Read the bill text: S. 1524
Status: The Dignity Act (S. 1524) was introduced on July 11, 2017, in the U.S. Senate. THE BILL IS NOT A LAW. To become a law, the bill must be approved by the Judiciary committees, passed by both the U.S. Senate and the U.S. House of Representatives, and signed into law by the President. Each year, many bills are introduced, but few become law. We do not know if or when this bill will become law.
Summary: The Dignity Act (S. 1524) is a bill sponsored by Senators Cory Booker (D-NJ), Elizabeth Warren (D-NY), Richard Durbin (D-IL), and Kamala Harris (D-CA). The bill would, if passed, require the federal Bureau of Prisons to adopt policies and rules to improve the lives of parents and women in federal prisons.
If passed, the Dignity Act would:
- Require the Bureau of Prisons (BOP) to place parents in prisons that are as close as possible to their children;
- Require BOP to expand visiting hours and days for prisoners who are primary caretakers of children, and to allow physical contact on these visits unless the prisoner is a danger to others;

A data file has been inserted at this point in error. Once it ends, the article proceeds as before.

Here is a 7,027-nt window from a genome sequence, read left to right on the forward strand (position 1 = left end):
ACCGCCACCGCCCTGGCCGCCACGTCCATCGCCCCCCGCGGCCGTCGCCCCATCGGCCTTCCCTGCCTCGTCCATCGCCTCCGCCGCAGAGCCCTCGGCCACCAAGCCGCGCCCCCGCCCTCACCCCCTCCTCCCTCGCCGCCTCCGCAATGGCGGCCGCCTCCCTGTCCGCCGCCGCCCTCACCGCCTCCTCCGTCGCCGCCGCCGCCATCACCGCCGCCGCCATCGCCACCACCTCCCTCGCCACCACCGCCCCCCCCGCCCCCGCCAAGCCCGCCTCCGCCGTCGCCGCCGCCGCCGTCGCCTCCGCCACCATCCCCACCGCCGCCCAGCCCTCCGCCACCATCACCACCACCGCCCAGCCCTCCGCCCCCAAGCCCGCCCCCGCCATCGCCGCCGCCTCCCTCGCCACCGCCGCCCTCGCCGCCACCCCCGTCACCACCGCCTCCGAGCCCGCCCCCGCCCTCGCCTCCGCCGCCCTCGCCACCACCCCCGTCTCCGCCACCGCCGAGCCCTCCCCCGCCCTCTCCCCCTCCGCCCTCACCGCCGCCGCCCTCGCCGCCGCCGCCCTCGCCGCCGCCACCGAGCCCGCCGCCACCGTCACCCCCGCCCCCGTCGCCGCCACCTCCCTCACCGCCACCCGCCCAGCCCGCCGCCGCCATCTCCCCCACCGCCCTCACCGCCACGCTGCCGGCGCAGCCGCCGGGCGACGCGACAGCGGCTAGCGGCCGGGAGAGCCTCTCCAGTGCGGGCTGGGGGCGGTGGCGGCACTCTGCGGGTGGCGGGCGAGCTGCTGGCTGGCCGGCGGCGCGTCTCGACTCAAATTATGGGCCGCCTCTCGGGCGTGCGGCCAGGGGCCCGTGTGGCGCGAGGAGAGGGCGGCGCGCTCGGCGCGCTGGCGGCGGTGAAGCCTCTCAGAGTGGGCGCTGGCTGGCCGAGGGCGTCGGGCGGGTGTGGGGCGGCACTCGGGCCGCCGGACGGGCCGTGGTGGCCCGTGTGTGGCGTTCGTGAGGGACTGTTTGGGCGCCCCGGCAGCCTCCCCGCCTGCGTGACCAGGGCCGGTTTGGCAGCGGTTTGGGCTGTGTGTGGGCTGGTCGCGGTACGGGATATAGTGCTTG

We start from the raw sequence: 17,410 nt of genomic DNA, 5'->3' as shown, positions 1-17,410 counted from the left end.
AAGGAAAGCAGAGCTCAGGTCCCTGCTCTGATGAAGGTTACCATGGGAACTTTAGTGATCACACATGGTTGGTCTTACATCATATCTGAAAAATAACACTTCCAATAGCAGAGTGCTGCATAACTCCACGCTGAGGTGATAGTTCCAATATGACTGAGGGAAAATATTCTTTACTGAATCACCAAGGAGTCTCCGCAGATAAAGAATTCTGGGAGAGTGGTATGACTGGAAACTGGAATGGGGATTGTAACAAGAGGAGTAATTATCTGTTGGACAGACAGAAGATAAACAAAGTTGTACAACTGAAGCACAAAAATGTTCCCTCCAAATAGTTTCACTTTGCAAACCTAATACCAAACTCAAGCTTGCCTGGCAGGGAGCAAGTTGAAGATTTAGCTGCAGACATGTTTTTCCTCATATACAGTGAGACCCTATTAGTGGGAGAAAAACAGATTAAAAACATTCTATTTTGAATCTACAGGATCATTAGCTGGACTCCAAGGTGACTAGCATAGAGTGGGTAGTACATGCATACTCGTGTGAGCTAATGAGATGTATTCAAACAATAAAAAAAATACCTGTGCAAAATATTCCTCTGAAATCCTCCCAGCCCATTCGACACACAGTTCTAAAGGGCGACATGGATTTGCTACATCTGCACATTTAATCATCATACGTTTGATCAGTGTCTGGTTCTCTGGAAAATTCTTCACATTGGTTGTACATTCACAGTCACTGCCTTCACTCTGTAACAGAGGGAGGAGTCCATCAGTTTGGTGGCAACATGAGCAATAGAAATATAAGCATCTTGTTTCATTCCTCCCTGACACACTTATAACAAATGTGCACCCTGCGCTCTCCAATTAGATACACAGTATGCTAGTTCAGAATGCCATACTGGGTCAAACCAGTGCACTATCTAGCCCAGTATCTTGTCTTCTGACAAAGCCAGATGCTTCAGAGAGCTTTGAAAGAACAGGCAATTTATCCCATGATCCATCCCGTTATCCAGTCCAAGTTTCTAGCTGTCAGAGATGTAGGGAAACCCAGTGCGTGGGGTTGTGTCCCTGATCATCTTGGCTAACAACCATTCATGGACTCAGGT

- Prohibit BOP from putting women who are pregnant or in the first 8 weeks of postpartum recovery in segregated housing (i.e., solitary confinement, or “the SHU”);
- Prohibit BOP from using restraints or shackles on pregnant women at any time during their pregnancy;
- Require BOP to provide parenting classes to any prisoner who is a primary caretaker of their children;
- Require BOP to provide trauma-informed care to prisoners, and to train BOP staff in recognizing the need for that care;
- Require BOP to create a program that allows former federal prisoners to enter federal prisons and serve as mentors to people who are currently incarcerated;
- Prohibit BOP from charging prisoners for phone calls;
- Require BOP to set up video conference calling for prisoners, for free (but never as a substitute for in-person visits or calls);
- Require BOP to provide women prisoners with free menstrual care products (i.e., tampons, pads) and other basic hygiene products (e.g., toothpaste, shampoo, moisturizing soap, body lotion);
- Require BOP to give women prisoners access to a gynecologist;
- Strictly limit strip searches of prisoners by BOP staff who are of the opposite gender;
- Strictly limit when BOP staff may enter a restroom reserved for prisoners who are of the opposite gender;
- Require BOP to run a pilot (i.e., test) program that allows well-behaved prisoners who are not convicted of a crime of violence and who are primary caretakers to receive overnight visits from their children.
FAMM supports the Dignity Act.
FAMM Report: Using Time to Reduce Crime: Federal Prisoner Survey Shows Ways to Reduce Recidivism (June 2017)